The ShadowStats Unemployment Rate is illustrated below along with the Bureau of Labor Statistics’ U3 and U6 rates. The ShadowStats Rate includes ShadowStats’ estimate for the number of long-term discouraged workers. Note that this demographic was made unofficial by the government in 1994. For purposes of calculating the SGS Alternate Unemployment Rate, ShadowStats’ estimate of long-term discouraged workers is added to the Bureau of Labor Statistics’ estimate of U6 unemployment, which includes short-term discouraged workers (see blue line in chart).


(Chart Courtesy of ShadowStats.com)

Analysis by asset manager Jeffrey Gundlach also supports the idea that we’re living in an extremely weak U.S. economy. He says the economy actually would be shrinking if not for the trillions in debt generated at both government and consumer levels.

Revealingly, central banks – the very overlords of the fiat currency system that is the antithesis of the concept of a store of value – have been acquiring physical gold at a record pace. Although some central banks are loading up on gold in part to reduce their vulnerability to U.S. hegemonic power exercised through the dollar, the overriding reason for the buying spree is the world’s worry about the dollar’s strength.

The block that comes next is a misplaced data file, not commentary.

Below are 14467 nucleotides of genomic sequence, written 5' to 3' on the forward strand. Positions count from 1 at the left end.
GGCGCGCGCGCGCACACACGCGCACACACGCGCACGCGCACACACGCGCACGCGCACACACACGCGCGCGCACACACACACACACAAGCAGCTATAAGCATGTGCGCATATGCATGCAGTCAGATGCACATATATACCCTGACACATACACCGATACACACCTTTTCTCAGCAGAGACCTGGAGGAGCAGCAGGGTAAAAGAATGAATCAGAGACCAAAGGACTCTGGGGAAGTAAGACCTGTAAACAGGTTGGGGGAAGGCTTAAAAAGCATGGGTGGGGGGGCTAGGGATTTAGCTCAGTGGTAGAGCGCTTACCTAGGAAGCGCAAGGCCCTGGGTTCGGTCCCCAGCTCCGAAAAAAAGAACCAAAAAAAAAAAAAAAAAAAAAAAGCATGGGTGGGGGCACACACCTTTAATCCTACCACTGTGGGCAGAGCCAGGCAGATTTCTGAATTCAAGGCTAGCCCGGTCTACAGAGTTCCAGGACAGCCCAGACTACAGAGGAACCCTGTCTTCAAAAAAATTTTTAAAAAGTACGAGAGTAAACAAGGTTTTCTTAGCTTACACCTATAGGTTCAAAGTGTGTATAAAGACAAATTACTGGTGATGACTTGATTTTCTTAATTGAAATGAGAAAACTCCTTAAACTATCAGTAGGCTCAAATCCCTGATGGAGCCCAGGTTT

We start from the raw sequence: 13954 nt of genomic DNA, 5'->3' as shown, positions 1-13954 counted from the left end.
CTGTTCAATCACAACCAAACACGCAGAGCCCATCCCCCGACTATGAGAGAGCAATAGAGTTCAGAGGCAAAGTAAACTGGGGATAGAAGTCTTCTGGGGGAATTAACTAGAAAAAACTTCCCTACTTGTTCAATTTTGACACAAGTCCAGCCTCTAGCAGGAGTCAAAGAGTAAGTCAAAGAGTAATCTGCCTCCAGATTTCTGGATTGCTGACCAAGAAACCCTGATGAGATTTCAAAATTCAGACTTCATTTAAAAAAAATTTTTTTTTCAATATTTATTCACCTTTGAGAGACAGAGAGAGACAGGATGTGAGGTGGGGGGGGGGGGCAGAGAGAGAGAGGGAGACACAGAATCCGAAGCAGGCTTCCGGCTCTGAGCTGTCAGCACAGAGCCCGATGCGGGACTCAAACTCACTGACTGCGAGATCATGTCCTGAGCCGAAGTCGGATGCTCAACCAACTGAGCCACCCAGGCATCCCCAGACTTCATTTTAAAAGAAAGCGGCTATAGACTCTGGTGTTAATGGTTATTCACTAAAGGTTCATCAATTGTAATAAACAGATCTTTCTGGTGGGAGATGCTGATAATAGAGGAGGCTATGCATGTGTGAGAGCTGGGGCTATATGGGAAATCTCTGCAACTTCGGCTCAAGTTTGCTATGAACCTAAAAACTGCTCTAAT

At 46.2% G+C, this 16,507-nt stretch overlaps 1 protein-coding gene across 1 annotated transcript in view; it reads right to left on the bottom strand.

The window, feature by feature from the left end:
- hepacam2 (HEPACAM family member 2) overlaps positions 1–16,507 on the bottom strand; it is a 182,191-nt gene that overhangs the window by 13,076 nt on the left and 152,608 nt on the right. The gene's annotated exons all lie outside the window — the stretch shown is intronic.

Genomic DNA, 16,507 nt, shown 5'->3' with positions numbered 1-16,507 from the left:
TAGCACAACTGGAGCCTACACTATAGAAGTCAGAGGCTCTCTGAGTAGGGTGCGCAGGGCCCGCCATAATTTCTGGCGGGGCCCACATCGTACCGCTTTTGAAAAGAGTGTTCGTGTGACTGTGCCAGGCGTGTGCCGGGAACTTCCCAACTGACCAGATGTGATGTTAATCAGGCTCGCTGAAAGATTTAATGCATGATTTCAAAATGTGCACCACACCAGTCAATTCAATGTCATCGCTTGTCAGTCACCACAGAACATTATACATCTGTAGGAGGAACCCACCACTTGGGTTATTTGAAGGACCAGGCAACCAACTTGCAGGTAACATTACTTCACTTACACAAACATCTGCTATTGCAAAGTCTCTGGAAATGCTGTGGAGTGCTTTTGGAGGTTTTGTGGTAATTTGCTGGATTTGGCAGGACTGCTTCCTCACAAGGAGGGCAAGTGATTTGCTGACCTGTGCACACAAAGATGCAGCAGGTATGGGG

And strength of the dollar is an issue. When gold recently broke through a longstanding price resistance level of $1,350 an ounce and soared to more than $1,400 per ounce where it remains today, that jump was sparked by the Federal Reserve’s recent announcement that already-low interest rates may be heading back down. A downward shift in interest rates typically weakens the dollar. And, when the dollar weakens, the world’s most popular store of value – gold – tends to strengthen. The recent announcement and increase in gold prices provided a textbook example in real time of how an asset that principally serves as a store of value can benefit portfolios that include it.

“Perception as Reality” Can Increase the Benefit of Owning Stores of Value

It’s important to note that popular stores of value such as gold have the potential to benefit portfolios not just because of actual changes in the economic environment that are favorable to the asset but even merely due to fear of such changes.

This means the perception of an asset as a store of value is as important as the reality. In other words, an important, underlying reason gold can stabilize portfolios against volatile risk assets is because the public does view it as a store of value.